22 grains No. 2400 and Keilh 250-grain bullet and also factory loads were tried on car bodies, old cook stoves and motor blocks. They’ll penetrate a lot of car body material and even get through the heavier steel braces. Each load cracks up motor heads and will penetrate the block and ruin a piston. One shot through a radiator un-corks it and these big heavy slugs placed almost anywhere on a motor will put it out of commission. The peace officer can stop a car with it, or stop the criminal in it by shooting through the body of the car. I only asked for a duplication of my old time tried 44 Special heavy load with 18.5 grains 2400 and the 250-grain Keith bullet, but the boys went me one better by producing a load that is even more powerful!
The big gun is, I would say, pleasant to shoot, and does not jar the hand as much as do my heavy 44 Special loads from the much lighter 4″-barrel 44 Special S. & W. guns. It is definitely not a ladies’ gun but I have known women who would enjoy shooting it. The recoil has not bothered me in the slightest, nor have several other old sixgun men complained who have fired it extensively, including Hank Benson and Don Martin. The recoil is not as severe as that of a two-inch airweight Chiefs’ Special with high speed 38 Specials. With 44 Special factory loads it is just as pleasant to shoot as a K-22 and with the 44 Magnum loads, which give heaviest recoil, it will not bother a seasoned sixgun man at all. Recoil with my heaviest loads of 22 grains of 2400 and the Keith 250 grain bullet is much less than that of the factory load. The factory load, fired with one hand, flips the barrel up almost to the vertical.
Factory load velocity is claimed to be 1570 feet with 1,314 pounds energy as against 1450 feet velocity and 690 pounds energy for the 357 Magnum factory load. We are a bit skeptical about the claimed 1570 feet velocity. Our own estimate would be somewhere nearer 1400 feet. We base this on a lot of reloading for the 44 Special with 18.5 grains 2400 which gave the Keith 250-grain slug something over 1200 feet from 6½ barrels. Pressure of the factory load is high, make no mistake on that score. Don’t rechamber any 44 Special cylinder to take the big load. Cylinders, as well as guns, should be made especially for this load, and I certainly won’t convert any of my 44 Specials to take the 44 Remington Magnum. A Model 1892 Winchester carbine, however, built to handle this load would make an excellent companion gun, especially useful to the peace officer, or to anyone in the back country.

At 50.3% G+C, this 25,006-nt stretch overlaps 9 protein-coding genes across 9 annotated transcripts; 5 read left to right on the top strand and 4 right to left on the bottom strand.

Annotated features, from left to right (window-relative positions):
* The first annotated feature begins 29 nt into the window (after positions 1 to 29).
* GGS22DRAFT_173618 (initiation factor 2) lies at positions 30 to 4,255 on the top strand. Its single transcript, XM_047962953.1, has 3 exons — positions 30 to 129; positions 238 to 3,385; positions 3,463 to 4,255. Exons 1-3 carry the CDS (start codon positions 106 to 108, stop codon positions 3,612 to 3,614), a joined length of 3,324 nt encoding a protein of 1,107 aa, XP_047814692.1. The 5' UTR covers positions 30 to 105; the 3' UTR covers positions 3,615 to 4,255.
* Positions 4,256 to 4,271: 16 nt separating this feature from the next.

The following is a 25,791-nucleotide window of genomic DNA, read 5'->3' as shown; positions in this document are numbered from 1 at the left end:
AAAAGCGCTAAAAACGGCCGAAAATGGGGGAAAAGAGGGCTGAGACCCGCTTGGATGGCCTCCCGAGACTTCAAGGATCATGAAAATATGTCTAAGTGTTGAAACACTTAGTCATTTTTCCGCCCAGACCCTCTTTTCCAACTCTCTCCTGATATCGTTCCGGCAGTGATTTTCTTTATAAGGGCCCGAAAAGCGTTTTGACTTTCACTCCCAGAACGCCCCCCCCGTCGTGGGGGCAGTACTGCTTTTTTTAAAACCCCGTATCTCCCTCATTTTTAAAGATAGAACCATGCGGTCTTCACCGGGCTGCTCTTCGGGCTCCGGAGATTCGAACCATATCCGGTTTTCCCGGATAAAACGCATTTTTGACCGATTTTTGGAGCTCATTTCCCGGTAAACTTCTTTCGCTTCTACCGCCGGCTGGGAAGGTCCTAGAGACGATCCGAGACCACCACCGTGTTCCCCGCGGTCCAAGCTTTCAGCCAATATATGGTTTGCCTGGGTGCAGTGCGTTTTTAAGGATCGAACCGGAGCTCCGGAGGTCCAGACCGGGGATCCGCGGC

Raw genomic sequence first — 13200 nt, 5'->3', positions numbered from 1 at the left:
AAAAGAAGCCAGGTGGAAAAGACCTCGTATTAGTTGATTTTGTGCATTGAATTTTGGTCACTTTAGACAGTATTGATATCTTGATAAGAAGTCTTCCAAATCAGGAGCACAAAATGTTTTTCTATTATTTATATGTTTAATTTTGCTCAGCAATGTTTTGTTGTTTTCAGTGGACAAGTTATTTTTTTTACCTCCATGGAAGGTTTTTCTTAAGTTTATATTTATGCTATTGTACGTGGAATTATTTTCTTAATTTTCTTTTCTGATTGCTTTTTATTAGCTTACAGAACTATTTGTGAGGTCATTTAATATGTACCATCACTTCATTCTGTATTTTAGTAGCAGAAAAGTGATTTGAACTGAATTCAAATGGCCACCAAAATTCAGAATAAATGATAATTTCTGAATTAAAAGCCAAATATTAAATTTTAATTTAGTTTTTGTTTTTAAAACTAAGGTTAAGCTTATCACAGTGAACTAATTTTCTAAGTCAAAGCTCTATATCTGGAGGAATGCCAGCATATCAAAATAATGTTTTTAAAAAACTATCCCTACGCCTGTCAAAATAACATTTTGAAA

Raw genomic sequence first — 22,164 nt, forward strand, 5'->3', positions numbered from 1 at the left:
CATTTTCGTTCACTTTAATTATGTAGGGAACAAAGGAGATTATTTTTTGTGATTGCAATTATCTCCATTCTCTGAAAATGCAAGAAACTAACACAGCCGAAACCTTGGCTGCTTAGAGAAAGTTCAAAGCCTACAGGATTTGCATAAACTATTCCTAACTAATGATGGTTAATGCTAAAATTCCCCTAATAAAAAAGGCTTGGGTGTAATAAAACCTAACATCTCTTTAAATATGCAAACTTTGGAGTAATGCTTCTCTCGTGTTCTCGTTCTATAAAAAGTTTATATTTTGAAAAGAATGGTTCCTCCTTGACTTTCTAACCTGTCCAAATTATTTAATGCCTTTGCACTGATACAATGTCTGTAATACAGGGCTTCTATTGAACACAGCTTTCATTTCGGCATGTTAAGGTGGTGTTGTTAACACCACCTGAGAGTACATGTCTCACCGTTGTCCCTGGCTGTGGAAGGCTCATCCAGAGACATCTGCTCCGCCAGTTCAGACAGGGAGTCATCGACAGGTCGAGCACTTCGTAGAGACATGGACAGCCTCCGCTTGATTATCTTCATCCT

The Remington 44 Magnum is the best case to reload I’ve seen. With the Keith 250 grain slug cast one to 16 tin and lead and sized exact groove diameter, to cut down pressures, the cartridge gives wonderful accuracy with 5 grains of Bullseye and would shoot accurately with even less of this fast powder. With 8½ grains of Unique it makes a fine medium load of around 1,000 feet or more; with 20 grains of 2400 one gets a good fairly heavy load about equal to my old 44 Special heavy load. If you don’t reload you can always buy a box of Remington factory loads and be sure of getting the most powerful and perfect sixgun ammunition ever made anywhere.
I’ve killed enough beef animals with an 85-pound yew bow, and broadheads that went entirely through the beasts, to know that an arrow gives a slow, painful death with no shock. Now we have a sixgun and load that is infinitely better in every respect as a big game weapon than any bow ever drawn. It kills two-year old steers too dead. They do not bleed well after being hit in the brain with the factory 44 Magnum load. One big porcupine, shot about dead center from the side, was killed instantly leaving a two-inch exit hole on the far side. This gun and load will kill deer just as dead as a 30-30, up to at least 100 yards, if well placed, and the big slug will leave a better blood trail, as it is so soft it expands on contact and continues to expand as it penetrates. Velocity is high enough to carry considerable shock to any animal.
Friends who returned from Korea, after fighting through that unpleasant affair, tell me that they encountered many enemy soldiers with body armor which our 45 auto ammo would not penetrate. The 44 Magnum loads go through quarter-inch dump truck beds like cheese and would penetrate any body armor a soldier would be likely to carry. Loaded with a full metal-jacketed bullet for military use, it would take care of any useful body armor.
After a lifetime of working with all manner of sixguns and loads, answering thousands of letters about them, and the writing of two books on the subject, as well as a great many magazine articles, I consider the 44 Remington Magnum Cartridge and the great Smith & Wesson gun that chambers it the greatest sixgun development of our time! I am happy to have had even a small part in its development.
This article, originally appearing in the 1958 edition of Gun Digest, is excerpted from the Greatest Guns of Gun Digest Book. Click here to download the 1958 edition; Click here to get a hard copy of Greatest Guns of Gun Digest.
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About the Author: Elmer Keith (March 8, 1899 – February 12, 1984) was an Idaho rancher, firearms enthusiast, and author. Keith was instrumental in the development of the first magnum revolver cartridge, the .357 Magnum, as well as the later .44 Magnum and .41 Magnum cartridges. He was a regular contributor to Gun Digest.
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